1. Dow looks to open at record despite Home Depot decline
Traders and financial professionals work on the floor of the New York Stock Exchange.
Drew Angerer | Getty Images News | Getty Images
U.S. stock futures were still pointing to more records at Wall Street’s open on Tuesday despite an over 4% premarket decline in Dow stock Home Depot on mixed third-quarter results. Investors also seem to be taking a morning off from worrying about the progress in U.S.-China trade talks. The Dow Jones Industrial Average, S&P 500 and Nasdaq rose modestly Monday, but the gains were enough to push all three into record territory again. For November, as of Monday’s close, the Dow and Nasdaq were up more than 3%, while the S&P 500 was up nearly 2.8%. The Dow on Friday finished above 28,000 for the first time ever.
2. Home Depot warns on outlook after missing on revenue
Scott Mlyn | CNBC
Home Depot on Tuesday reported quarterly revenue and same-store sales growth that were below estimates while eking out a slight profit beat. The company warned about full-year sales and comps guidance. The CEO said in the earnings news release that “sales were below our expectations driven by the timing of certain benefits” associated with strategic investments. Shares of Home Depot had hit a 52-week high Monday, rising 39% for the year. Shares of smaller rival Lowe’s, which is set to report its quarterly results Wednesday morning, were up 24% in 2019.
3. Boeing gets $5.6 billion in bids for troubled 737 Max
Boeing 737 MAX airplanes are seen parked on Boeing property along the Duwamish River near Boeing Field on August 13, 2019 in Seattle, Washington.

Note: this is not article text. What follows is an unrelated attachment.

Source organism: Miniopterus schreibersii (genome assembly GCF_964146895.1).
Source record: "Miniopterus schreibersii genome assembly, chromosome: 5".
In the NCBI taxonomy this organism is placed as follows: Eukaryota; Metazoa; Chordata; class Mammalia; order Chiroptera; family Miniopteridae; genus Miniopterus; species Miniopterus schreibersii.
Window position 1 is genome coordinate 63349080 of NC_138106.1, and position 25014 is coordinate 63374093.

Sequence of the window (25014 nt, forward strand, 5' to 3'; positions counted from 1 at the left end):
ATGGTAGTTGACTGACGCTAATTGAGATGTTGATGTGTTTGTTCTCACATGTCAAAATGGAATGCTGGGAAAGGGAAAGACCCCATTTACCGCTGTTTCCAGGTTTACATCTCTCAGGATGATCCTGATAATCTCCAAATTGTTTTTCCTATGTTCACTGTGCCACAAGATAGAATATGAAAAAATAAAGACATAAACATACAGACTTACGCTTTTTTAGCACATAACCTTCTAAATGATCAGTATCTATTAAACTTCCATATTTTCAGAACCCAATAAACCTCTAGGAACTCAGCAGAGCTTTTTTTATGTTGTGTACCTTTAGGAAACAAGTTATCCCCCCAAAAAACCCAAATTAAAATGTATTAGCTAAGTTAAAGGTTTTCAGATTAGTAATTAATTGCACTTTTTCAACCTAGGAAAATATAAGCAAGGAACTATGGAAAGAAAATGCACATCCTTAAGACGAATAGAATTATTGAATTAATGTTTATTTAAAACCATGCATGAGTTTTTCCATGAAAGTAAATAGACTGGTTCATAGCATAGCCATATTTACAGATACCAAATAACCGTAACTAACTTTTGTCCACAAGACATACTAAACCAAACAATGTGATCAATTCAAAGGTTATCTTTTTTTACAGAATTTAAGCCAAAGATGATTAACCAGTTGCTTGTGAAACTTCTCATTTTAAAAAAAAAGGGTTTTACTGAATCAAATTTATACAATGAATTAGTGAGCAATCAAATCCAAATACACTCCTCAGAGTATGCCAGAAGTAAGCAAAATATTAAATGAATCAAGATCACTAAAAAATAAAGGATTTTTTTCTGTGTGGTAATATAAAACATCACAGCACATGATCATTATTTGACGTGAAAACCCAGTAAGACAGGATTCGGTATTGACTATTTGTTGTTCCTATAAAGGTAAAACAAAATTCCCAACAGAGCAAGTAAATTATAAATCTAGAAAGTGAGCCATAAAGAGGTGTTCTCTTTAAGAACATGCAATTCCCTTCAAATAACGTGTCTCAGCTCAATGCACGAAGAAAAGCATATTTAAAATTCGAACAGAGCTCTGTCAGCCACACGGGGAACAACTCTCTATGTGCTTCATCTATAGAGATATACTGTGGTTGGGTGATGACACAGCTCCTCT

David Ryder | Getty Images
Boeing managed to reach Day 3 of the Dubai Air Show with $5.6 billion worth of bids for 50 of its embattled 737 Max jets. That total includes a letter of intent Tuesday from Kazakhstan carrier Air Astana for 30 of the Max jets, in a potential sales deal valued at $3.6 billion. A day earlier, Turkey-based airline SunExpress added a firm order for 10 Max planes, worth $1.2 billion at list prices. The entire Max fleet has been grounded globally since March, following the second of two devastating crashes that killed 346 people.
4. New York AG investigates WeWork and its founder
An interior view shows a WeWork office in San Francisco, September 30, 2019.
Kate Munsch | Reuters
WeWork confirms that it’s heard from the New York state attorney general’s office following a Reuters report that the AG is investigating the workspace-sharing start-up. The company, which is expected to lay off thousands of employees beginning this week, has been facing a rough few months during which its IPO was scuttled over concerns about steep losses and corporate governance. WeWork founder Adam Neumann was also fired as CEO. Among the issues the AG is said to be examining is whether Neumann indulged in self-dealing to enrich himself. A spokesperson for Neumann declined to comment.
5. Trump impeachment hearings enter new phase
House Intelligence Committee Chairman Adam Schiff, D-Calif., joined by other House Democrats, speaks during a press conference after the House Intelligence Committee hearing on the impeachment inquiry of President Trump in Longworth Building on Wednesday Nov. 13, 2019.
Caroline Brehman | CQ-Roll Call, Inc. | Getty Images
After an opening week of testimony from diplomats who described how U.S. policy toward Ukraine came to be dominated by President Donald Trump‘s political goals, the House Intelligence Committee on Tuesday shifts to Trump’s July 25 phone call with Ukraine’s president. During that call, Trump asked Volodymyr Zelenskiy to investigate Democrat Joe Biden. Four witnesses are scheduled to testify in two separate hearings, beginning at 9 a.m. ET. Trump, who has called the impeachment process a witch hunt, suggested Monday he would be open to testifying publicly or in writing, in response to an invitation to tell his side from House Speaker Nancy Pelosi in a Sunday interview on CBS’ “Face The Nation.”
— Reuters contributed to this report.